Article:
According to the above link, under CEO Steve Jobs there are 10 Senior Vice Presidents: CFO, COO, Operations, Hardware Engineering, Software Engineering, iOS software, Worldwide Product Marketing, Industrial Design, Retail and General Counsel. However, when I refer to Apple's Annual Report, it is supposed to organize itself based on 5 segments: America, EMEAI, Japan, Retail and Others (including APAC and its subsidiary FileMaker). So can anyone enlighten me on this?

I don't see the contradiction if that's what is you're implying. For SEC reporting, sales can be divided by region and type, but for operations, they're working on products and services that will be sold several different ways, through several channels and several regions.
post #6 of 7
post #7 of 7
Quote:

Love the quote in that article:

Following the major service problems after MobileMe launched alongside the iPhone 3G, Jobs reportedly assembled the entire MobileMe team and asked them "what MobileMe is supposed to do,". After an explanation, he simply responded "so why the f*** doesn't it do that?"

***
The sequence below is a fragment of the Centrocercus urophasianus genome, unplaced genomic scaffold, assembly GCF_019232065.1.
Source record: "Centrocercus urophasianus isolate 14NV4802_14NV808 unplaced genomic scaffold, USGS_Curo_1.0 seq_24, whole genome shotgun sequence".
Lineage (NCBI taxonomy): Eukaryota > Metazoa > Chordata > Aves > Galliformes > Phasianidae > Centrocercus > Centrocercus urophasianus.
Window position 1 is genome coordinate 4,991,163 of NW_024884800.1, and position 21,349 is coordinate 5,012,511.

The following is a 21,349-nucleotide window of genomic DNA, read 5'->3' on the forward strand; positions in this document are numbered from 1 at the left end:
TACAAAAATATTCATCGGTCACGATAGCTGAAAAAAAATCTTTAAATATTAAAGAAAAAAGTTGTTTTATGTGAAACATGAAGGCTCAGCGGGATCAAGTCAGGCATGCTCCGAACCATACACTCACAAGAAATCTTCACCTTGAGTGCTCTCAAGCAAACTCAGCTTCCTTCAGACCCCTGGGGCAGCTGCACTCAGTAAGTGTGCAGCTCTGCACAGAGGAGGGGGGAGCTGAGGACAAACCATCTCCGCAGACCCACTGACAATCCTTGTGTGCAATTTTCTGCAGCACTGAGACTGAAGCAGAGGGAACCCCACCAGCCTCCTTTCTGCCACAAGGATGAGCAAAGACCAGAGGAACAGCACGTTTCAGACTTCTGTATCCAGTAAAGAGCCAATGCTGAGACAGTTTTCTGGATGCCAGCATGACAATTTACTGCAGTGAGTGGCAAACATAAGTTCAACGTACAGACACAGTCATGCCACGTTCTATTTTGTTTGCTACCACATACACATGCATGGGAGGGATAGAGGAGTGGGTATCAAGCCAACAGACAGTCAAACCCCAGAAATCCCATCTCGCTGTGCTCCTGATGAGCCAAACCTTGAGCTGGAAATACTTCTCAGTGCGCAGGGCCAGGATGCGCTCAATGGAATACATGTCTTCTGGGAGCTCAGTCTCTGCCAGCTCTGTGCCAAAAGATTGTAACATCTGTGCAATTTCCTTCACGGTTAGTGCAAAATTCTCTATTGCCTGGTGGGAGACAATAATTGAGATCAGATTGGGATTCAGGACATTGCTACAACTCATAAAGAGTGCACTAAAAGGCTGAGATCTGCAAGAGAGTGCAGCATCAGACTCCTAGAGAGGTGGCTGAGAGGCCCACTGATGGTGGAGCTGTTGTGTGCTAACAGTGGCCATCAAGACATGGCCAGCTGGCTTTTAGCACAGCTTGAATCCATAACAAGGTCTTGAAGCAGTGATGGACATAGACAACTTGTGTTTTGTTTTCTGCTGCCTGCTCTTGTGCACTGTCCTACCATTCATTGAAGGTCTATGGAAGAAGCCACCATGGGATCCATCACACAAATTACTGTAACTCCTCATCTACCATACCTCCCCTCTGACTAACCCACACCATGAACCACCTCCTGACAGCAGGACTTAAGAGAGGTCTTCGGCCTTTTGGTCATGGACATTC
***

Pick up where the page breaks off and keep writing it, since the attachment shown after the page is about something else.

It seems that currently he's still very much the centre of operations but as we knew has been training up the second line of command.

The problem with that structure is that there is no single decision maker but a group of them. I guess they are pretty much single decision makers in their own fields though so it may work out ok but I get the feeling there's too much room for slacking off without Jobs around. If you don't have a strong presence with high expectations, people tend not to bother trying to meet any.

It's a difficult thing to pull off because on a customer facing side, you have to present the products you have in the best light but behind closed doors, you have to be the exact opposite and be as critical of your work as necessary to make it as good as it can be. We've seen the second-line of staff sell the products but they may not manage to be as critical of their work without an overseer.

I don't see the iMovie staff on the diagram either. I think Randy Ubillos should be somewhere in there. He has strong presentation skills and seems to be good at what he does. A few very strong employees have shown up in various presentations and it would be nice to see more of them.